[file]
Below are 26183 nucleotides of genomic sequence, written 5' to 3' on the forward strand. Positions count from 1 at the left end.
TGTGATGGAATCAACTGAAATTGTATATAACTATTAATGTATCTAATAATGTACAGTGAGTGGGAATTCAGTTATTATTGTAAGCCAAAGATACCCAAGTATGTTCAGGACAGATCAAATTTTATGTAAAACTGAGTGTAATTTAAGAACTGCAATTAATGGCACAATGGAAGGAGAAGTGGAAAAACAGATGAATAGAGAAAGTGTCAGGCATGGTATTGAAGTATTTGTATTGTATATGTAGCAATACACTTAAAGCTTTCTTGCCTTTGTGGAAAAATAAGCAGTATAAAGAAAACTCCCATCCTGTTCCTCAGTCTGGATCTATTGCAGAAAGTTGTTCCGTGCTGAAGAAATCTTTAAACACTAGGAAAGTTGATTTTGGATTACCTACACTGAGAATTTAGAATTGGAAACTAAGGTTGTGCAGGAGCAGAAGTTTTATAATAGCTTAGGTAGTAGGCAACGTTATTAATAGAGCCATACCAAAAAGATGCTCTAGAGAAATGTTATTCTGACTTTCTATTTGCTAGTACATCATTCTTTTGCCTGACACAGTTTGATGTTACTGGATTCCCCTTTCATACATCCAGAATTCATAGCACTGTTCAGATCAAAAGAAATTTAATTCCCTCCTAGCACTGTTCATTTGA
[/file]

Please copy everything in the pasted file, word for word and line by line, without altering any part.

Below are 26183 nucleotides of genomic sequence, written 5' to 3' on the forward strand. Positions count from 1 at the left end.
TGTGATGGAATCAACTGAAATTGTATATAACTATTAATGTATCTAATAATGTACAGTGAGTGGGAATTCAGTTATTATTGTAAGCCAAAGATACCCAAGTATGTTCAGGACAGATCAAATTTTATGTAAAACTGAGTGTAATTTAAGAACTGCAATTAATGGCACAATGGAAGGAGAAGTGGAAAAACAGATGAATAGAGAAAGTGTCAGGCATGGTATTGAAGTATTTGTATTGTATATGTAGCAATACACTTAAAGCTTTCTTGCCTTTGTGGAAAAATAAGCAGTATAAAGAAAACTCCCATCCTGTTCCTCAGTCTGGATCTATTGCAGAAAGTTGTTCCGTGCTGAAGAAATCTTTAAACACTAGGAAAGTTGATTTTGGATTACCTACACTGAGAATTTAGAATTGGAAACTAAGGTTGTGCAGGAGCAGAAGTTTTATAATAGCTTAGGTAGTAGGCAACGTTATTAATAGAGCCATACCAAAAAGATGCTCTAGAGAAATGTTATTCTGACTTTCTATTTGCTAGTACATCATTCTTTTGCCTGACACAGTTTGATGTTACTGGATTCCCCTTTCATACATCCAGAATTCATAGCACTGTTCAGATCAAAAGAAATTTAATTCCCTCCTAGCACTGTTCATTTGA